---------- Recipe via Meal-Master (tm) v8.05
       Title: Chapatis
  Categories: Breads, Ethnic
       Yield: 8 Chapatis
       2 c  Atta or whole wheat flour;
       1 ts Salt
       1 c  Warm water; approx
   In a medium-sized bowl, mix together the salt and the flour. Make a well in
   the middle and add just less than 1 cup warm water. Mix with your hand or
   with a spoon until you can gather it together into a dough (depending on
   the condition of your flour, you may need a little extra water or a little
   extra flour to make a kneadable dough). Turn out onto a lightly floured
   bread board and knead for 8 to 10 minutes. Cover with a damp cloth or a
   plastic wrap and let stand for 30 minutes or for up to 2 hours. The longer
   the dough stands, the more digestible the breads. Divide the dough into 8
   pieces and flatten each with lightly floured fingers. Continue flattening
   with a rolling pin until each piece is 8 inches in diameter. Once you have
   started rolling, roll out each bread without flipping it over. To keep the
   bread from sticking to your bread board, make sure that the bread is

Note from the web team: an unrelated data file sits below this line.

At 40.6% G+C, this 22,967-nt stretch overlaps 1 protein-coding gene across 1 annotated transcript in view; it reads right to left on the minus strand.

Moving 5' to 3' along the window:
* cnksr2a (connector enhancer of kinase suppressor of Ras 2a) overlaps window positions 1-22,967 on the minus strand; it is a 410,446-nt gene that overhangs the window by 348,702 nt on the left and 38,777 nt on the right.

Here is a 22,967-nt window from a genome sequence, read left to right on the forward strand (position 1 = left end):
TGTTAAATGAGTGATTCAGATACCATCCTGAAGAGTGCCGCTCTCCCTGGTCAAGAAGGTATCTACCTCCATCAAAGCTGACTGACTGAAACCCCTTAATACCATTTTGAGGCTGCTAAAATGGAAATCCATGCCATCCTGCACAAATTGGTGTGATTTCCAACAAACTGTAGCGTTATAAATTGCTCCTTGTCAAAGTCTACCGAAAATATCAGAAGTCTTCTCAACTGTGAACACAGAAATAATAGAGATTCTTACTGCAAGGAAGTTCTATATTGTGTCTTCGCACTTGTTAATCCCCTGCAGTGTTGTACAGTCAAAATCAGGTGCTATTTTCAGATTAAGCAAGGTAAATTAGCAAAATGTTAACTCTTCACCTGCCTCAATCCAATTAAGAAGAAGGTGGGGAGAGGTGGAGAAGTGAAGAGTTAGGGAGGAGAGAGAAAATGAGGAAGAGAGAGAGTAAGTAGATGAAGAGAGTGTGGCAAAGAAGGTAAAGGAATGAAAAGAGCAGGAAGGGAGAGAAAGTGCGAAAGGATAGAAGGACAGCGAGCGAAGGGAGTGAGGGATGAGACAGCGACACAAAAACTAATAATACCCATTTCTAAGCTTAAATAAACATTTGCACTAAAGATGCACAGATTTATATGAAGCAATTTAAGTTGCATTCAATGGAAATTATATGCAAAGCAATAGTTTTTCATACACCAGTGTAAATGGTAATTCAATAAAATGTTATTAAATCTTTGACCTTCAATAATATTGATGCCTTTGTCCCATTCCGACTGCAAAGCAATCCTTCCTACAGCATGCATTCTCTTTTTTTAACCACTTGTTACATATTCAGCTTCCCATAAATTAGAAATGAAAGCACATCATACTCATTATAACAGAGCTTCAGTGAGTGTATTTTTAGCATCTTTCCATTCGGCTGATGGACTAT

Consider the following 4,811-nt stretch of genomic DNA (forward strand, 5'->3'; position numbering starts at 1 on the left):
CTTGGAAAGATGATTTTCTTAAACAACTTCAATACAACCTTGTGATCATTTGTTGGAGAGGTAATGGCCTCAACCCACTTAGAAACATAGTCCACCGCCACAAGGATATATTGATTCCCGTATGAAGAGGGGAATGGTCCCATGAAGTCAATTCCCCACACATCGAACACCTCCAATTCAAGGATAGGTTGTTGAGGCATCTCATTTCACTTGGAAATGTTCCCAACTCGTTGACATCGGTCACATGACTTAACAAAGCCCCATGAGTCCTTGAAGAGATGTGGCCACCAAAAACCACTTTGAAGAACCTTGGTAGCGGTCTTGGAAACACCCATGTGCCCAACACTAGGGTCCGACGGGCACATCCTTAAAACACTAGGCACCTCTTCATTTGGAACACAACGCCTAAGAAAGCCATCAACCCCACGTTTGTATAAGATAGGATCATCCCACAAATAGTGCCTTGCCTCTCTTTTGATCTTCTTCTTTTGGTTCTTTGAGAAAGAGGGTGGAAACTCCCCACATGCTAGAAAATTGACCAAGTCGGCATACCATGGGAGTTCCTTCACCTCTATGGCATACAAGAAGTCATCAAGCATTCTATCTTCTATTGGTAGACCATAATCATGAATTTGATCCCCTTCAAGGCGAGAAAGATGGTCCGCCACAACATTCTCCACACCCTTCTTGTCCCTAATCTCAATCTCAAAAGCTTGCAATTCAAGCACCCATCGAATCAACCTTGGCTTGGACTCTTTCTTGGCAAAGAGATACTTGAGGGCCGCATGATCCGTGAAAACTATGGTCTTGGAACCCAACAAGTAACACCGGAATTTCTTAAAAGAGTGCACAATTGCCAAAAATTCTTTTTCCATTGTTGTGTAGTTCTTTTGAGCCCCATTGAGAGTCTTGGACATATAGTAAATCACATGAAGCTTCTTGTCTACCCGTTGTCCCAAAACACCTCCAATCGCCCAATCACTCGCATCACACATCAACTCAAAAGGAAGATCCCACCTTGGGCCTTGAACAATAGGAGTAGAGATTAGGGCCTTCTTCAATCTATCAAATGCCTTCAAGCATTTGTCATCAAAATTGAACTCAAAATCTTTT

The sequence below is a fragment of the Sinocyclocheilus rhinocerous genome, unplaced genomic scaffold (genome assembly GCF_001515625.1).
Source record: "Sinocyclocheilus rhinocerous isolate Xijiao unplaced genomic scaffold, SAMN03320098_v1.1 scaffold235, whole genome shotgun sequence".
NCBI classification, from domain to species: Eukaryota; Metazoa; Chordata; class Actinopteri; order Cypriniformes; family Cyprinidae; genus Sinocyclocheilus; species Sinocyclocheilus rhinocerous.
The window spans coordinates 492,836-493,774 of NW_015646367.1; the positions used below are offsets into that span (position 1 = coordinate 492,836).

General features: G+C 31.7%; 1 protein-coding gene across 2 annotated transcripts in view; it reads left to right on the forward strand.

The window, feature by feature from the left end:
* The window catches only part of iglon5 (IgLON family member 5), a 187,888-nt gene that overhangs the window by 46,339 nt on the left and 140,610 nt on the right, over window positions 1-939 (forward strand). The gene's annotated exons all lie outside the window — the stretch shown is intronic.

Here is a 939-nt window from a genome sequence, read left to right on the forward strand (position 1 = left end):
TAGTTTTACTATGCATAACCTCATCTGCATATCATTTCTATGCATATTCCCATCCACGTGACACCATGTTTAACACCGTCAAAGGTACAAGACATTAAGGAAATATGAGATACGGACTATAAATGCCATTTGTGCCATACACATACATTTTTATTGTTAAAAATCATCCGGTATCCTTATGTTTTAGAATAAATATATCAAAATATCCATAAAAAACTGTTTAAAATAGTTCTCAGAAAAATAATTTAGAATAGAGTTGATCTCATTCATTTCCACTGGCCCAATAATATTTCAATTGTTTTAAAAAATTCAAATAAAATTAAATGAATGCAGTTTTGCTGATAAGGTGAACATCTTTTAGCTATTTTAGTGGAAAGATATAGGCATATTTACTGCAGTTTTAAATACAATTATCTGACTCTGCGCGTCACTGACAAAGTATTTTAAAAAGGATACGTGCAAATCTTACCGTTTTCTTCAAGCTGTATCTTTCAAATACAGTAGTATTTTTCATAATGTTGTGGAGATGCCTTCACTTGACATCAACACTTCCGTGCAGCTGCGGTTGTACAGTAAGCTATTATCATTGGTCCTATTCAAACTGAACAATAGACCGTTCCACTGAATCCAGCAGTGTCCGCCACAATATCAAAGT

lightly floured underneath. Cover the breads with the damp towel or plastic
   wrap as you roll out others (make sure not to stack the rolled out breads;
   if you don't have enough counter space for the breads, roll out just a few
   and begin cooking, rolling out the others as the breads cook). Heat a cast
   iron griddle or skillet over medium-high heat. When the griddle is hot,
   place a chapati on the griddle, top side of the bread down first. Let cook
   for only 10 seconds and then gently flip to the second side. Cook on the
   second side until small bubbles begin to form, approximately one minute.
   Turn the chapati back to the first side and finish cooking (another minute
   approximately). At this stage, a perfect chapati will start to balloon.
   This process can be helped along by gently pressing on the bread. The bread
   is hot, so we find the easiest method is to use a small cotton cloth or a
   paper towel wadded up to protect your finger tips. Gently press down on a
   large bubble forcing the bubble to extend itself wider. If the bread starts
   to burn on the bottom before it has ballooned, move the bread (with the
   help of your paper towel) across the skillet, dislodging it from the point
   at which it is beginning to burn. When you are satisfied with your chapati,
   remove it and wrap in a clean towel. Continue to cook the other breads,
   stacking each as it is finished on top of the others. Source: Bakers'
   Dozen, Alford and Duguid, TVFN. MM Waldine Van Geffen vghc42a@prodigy.com.